TV5 Health Advisor Dr. Erik Steele joined Jim Morris on TV5 News at 5 to talk about meningitis, bacterial meningitis and prevention.
By- Dr. David PrescottSuicide Prevention Efforts Highlighted by U.S. Army: Last week, the United States Army conducted a suicide prevention stand down to focus its efforts on promoting good health, reducing the risk of suicide, and training soldiers in resilience. As has been publicized and acknowledged by the Army, 120 deaths by suicide have occurred in 2012, with another 67 under investigation. Family, Friends and Colleagues are Often the Gateway to Help: One interesting fact was highlighted in the Army’s careful attention to this problem. In the majority of cases where a person considering suicide was identified and helped, the person at risk first talked to a friend, colleague, or family member. Friends and families were able to assist the person considering suicide in obtaining professional help. Thus, early recognition by non-professionals appears to be a critical link in preventing suicides. Suicide Prevention in Maine: In the last year that data are available (2009), Maine had a rate of 15.4 suicides per 100,000 people each year, which is above the national average of 13.7. Maine’s Department of Health and Human Services has put significant effort into suicide prevention in general and youth suicide prevention in particular. Information is available at http://maine.gov/suicide.Possible Warning Signs of Suicide: There is no sure way to predict who is at highest risk for suicide. But, some frequent signs include: Â· Change in Mood or Behavior: Significant changes in a person’s mood or behavior may signify a broader psychological problem. Depression is the mood change most closely associated with suicide. Changes like this shouldn’t be ignored, but should be talked about, preferably with a counselor or mental health professional.Â· Talking about suicide or death: Most people who attempt suicide have talked about it. Becoming preoccupied with suicide or death is often a warning sign of increased risk. Â· Loss, breakup, or high stress event: One factor which increases risk for suicide is a significant loss, such as a relationship breakup. Or, a high stress event such as not getting into a preferred college, bad grades, or trouble with the law is often associated with an increase in thought of suicide. Â· Substance use: Using alcohol or drugs impairs judgment and decision making. Many suicides occur while people are using, or have recently been using such substances. Steps to Take: Talk about suicide, or any of the warning signs, should be taken seriously and brought to a mental health professional. Some steps to keep in mind include: If someone talks about suicide, help them find professional assistance: Counseling and psychotherapy can help work through a moment of crisis, but also resolve some of the problems which contribute to increased risk for suicide. Reduce or eliminate substance use: One step in reducing risk for suicide is to reduce use of alcohol or other substances. Take away ready access to weapons or pills: Families are often asked to help by removing weapons or pills from ready access. In many cases, not having a means available helps the person think the problem through in a different way. Find hope: One key to resolving preoccupation with suicide is to help a person find hope. Often, friends and family can help people keep a sense of realistic hope while problems are worked through. Adult Crisis Line: 1-888-568-1112Youth Crisis Line: 1-800-499-9130Maine Youth Suicide Prevention: http://maine.gov/suicideNational Suicide Prevention Hotline: 1-800-273-TALK (8255)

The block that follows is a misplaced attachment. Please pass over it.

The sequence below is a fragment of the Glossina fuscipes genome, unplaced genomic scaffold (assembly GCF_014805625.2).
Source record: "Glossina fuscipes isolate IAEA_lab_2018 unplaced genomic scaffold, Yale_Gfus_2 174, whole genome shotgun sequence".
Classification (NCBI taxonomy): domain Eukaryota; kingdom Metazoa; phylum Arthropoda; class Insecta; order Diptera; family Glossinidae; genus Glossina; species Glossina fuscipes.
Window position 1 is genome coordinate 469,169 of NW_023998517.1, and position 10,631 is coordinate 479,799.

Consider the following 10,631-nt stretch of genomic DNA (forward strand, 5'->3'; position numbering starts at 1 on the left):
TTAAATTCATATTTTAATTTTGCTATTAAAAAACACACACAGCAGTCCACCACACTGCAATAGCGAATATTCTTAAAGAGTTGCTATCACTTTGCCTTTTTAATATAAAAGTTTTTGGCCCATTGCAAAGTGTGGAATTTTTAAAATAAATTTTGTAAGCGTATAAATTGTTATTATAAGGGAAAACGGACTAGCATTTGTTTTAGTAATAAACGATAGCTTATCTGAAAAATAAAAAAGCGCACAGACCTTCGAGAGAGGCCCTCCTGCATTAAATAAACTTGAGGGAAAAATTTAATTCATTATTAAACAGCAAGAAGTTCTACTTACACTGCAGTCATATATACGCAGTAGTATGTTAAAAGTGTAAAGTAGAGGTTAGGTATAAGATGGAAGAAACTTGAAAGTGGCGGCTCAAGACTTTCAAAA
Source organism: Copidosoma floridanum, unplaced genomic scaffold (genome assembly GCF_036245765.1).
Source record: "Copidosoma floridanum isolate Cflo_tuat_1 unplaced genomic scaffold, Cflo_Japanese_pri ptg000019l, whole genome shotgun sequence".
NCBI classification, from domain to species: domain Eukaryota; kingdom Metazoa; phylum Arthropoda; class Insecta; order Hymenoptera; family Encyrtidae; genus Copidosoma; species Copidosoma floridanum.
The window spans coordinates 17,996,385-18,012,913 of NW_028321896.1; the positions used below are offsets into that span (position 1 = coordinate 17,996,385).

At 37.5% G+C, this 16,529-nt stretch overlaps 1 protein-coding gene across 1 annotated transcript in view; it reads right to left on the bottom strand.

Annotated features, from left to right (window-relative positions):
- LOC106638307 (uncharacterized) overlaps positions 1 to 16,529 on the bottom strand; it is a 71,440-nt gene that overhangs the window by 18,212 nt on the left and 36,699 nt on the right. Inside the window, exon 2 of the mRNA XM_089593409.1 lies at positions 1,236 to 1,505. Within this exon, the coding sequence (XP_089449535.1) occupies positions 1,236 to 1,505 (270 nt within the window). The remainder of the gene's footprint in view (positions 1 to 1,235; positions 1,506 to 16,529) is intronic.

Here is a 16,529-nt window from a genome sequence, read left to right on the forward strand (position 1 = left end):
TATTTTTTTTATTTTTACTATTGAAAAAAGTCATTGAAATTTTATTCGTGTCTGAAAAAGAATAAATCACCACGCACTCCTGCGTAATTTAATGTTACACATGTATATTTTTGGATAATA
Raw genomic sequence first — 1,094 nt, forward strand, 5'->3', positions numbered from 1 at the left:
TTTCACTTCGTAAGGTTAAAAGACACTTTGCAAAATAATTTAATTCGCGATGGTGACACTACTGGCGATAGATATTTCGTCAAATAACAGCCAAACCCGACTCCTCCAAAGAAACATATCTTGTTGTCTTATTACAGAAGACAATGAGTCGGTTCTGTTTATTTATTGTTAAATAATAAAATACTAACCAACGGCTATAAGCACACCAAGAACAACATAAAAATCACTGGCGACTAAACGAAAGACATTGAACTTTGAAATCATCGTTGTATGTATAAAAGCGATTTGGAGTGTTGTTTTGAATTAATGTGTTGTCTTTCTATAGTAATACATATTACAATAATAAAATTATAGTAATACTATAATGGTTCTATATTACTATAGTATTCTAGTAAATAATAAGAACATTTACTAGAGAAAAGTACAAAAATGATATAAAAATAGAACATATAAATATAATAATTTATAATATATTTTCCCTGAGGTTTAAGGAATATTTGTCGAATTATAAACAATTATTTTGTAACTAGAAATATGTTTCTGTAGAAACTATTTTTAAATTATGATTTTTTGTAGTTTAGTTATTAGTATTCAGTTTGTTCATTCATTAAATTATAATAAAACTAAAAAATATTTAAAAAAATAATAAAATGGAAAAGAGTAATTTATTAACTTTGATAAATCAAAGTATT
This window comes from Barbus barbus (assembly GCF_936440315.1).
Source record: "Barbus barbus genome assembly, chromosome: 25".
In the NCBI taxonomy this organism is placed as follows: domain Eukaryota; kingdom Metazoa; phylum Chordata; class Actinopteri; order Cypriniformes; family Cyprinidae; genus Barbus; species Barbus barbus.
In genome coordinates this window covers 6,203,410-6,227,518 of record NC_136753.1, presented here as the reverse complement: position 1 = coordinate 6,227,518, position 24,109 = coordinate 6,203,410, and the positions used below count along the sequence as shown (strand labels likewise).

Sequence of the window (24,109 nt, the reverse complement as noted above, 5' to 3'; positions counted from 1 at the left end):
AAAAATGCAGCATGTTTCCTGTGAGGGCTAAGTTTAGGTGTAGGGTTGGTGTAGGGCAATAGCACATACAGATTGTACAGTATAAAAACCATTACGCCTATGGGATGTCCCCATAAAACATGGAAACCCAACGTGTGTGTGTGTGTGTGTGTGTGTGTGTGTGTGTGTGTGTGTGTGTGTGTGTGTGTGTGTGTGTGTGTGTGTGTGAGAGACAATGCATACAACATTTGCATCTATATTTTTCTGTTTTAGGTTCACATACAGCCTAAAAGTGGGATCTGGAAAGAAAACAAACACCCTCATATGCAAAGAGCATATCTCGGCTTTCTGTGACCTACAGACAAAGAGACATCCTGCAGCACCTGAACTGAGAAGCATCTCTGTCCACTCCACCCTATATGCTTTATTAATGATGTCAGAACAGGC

Psychotherapy is a relationship between a mental health professional and a client that involves talking about problems and concerns in a specific way. Based on scientific research about how to best help people deal with problems like depression, stress, or anger, psychotherapy provides effective long term benefit to over 75% of people who complete a relatively small number of sessions. Most people feel better in as few as 6-12 sessions. How Do I Know if I would be Helped by Psychotherapy? One important question to ask yourself if you are considering starting psychotherapy, is whether problems in your life have gotten better on their own, or through the help of family or friends. If not, for example if you have felt depressed or helpless for several weeks or months, or if you worry so much that you have trouble concentrating on things other than your problems, you would probably benefit from psychotherapy. Myths about Psychotherapy: Many people have inaccurate beliefs about what occurs in psychotherapy, and about its potential benefits. Common myths include: Â· Myth: Psychotherapy is no different from talking with friends: Professional mental health counselors, like psychologists, have learned what types of relationships and what types of self-understanding lead to long term changes that make us feel better. Support from friends is important, but psychotherapy focuses on specific patterns of thinking and behaving that often need to be changed. Â· Myth: Being in Psychotherapy Means that I am Crazy: About 1 in 5 people have a diagnosable mental health problem. Most of these people are not “crazy.” In fact, mental health problems are relatively common. Â· Myth: Psychotherapy is Nothing More than Blowing Off Steam: While being able to talk freely is an important part of psychotherapy, effective treatment is more than just venting. Psychologists and other psychotherapists listen for certain styles of thinking and behaving which actually perpetuate many of our problems. By helping you find alternative ways of thinking and acting, you will begin to improve your mental, and often your physical health. What Happens in Psychotherapy? Most people are quite nervous and more than a little apprehensive before their first meeting with a psychologist or other psychotherapist. What is said when you meet with a psychotherapist is confidential, unless you give permission for your therapist to talk to someone else, like your primary care doctor, about your treatment. Usually, people meet with their therapist once a week, or once every other week, until they begin to make progress. Typical topics during the first few visits include: Â· Telling the Psychotherapist What Brought You Here at This Time: Most people start psychotherapy when they are having particularly difficult struggles. It will be important for your therapist to understand what makes this time so challenging. Â· What Do You Hope to Gain from Psychotherapy? Psychotherapy works best when the therapist and client mutually agree on the goals. You will have an opportunity to tell your therapist what you hope psychotherapy can do for you. Â· Patience and Focus on Lasting Change: One of the primary benefits of psychotherapy is that the changes you make tend to last even after therapy starts. This may make the entire process slower than you wish, but the benefit is that changes in self-understanding, behavior, and attitudes can last a lifetime. For more information:Understanding Psychotherapy and How It Works: http://www.apa.org/helpcenter/understanding-psychotherapy.aspxVideo Clips on Psychotherapy: http://www.apa.org/helpcenter/psychotherapy-works.aspx